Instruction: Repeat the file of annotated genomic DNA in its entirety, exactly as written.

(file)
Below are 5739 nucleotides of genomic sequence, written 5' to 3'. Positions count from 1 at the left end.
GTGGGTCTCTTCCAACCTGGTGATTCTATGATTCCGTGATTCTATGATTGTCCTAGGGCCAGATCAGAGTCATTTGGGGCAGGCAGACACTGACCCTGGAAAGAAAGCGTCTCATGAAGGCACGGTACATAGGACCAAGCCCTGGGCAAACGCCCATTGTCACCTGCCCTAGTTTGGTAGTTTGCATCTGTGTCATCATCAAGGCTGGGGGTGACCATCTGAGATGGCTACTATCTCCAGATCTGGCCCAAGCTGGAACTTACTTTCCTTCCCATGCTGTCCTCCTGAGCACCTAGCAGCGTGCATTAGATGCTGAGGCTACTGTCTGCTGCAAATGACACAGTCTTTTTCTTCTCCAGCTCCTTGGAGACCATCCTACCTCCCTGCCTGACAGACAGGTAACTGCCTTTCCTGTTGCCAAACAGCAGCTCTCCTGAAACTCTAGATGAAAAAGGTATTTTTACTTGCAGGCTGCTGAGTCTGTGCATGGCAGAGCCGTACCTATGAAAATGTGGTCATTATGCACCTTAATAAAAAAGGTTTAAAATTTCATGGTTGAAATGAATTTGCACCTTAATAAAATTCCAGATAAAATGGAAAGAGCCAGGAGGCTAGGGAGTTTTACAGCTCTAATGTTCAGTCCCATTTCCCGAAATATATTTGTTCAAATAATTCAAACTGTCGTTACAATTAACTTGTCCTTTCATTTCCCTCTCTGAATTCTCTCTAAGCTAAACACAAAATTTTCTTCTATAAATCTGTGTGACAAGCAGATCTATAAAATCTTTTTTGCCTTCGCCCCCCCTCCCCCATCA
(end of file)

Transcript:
Below are 5739 nucleotides of genomic sequence, written 5' to 3'. Positions count from 1 at the left end.
GTGGGTCTCTTCCAACCTGGTGATTCTATGATTCCGTGATTCTATGATTGTCCTAGGGCCAGATCAGAGTCATTTGGGGCAGGCAGACACTGACCCTGGAAAGAAAGCGTCTCATGAAGGCACGGTACATAGGACCAAGCCCTGGGCAAACGCCCATTGTCACCTGCCCTAGTTTGGTAGTTTGCATCTGTGTCATCATCAAGGCTGGGGGTGACCATCTGAGATGGCTACTATCTCCAGATCTGGCCCAAGCTGGAACTTACTTTCCTTCCCATGCTGTCCTCCTGAGCACCTAGCAGCGTGCATTAGATGCTGAGGCTACTGTCTGCTGCAAATGACACAGTCTTTTTCTTCTCCAGCTCCTTGGAGACCATCCTACCTCCCTGCCTGACAGACAGGTAACTGCCTTTCCTGTTGCCAAACAGCAGCTCTCCTGAAACTCTAGATGAAAAAGGTATTTTTACTTGCAGGCTGCTGAGTCTGTGCATGGCAGAGCCGTACCTATGAAAATGTGGTCATTATGCACCTTAATAAAAAAGGTTTAAAATTTCATGGTTGAAATGAATTTGCACCTTAATAAAATTCCAGATAAAATGGAAAGAGCCAGGAGGCTAGGGAGTTTTACAGCTCTAATGTTCAGTCCCATTTCCCGAAATATATTTGTTCAAATAATTCAAACTGTCGTTACAATTAACTTGTCCTTTCATTTCCCTCTCTGAATTCTCTCTAAGCTAAACACAAAATTTTCTTCTATAAATCTGTGTGACAAGCAGATCTATAAAATCTTTTTTGCCTTCGCCCCCCCTCCCCCATCA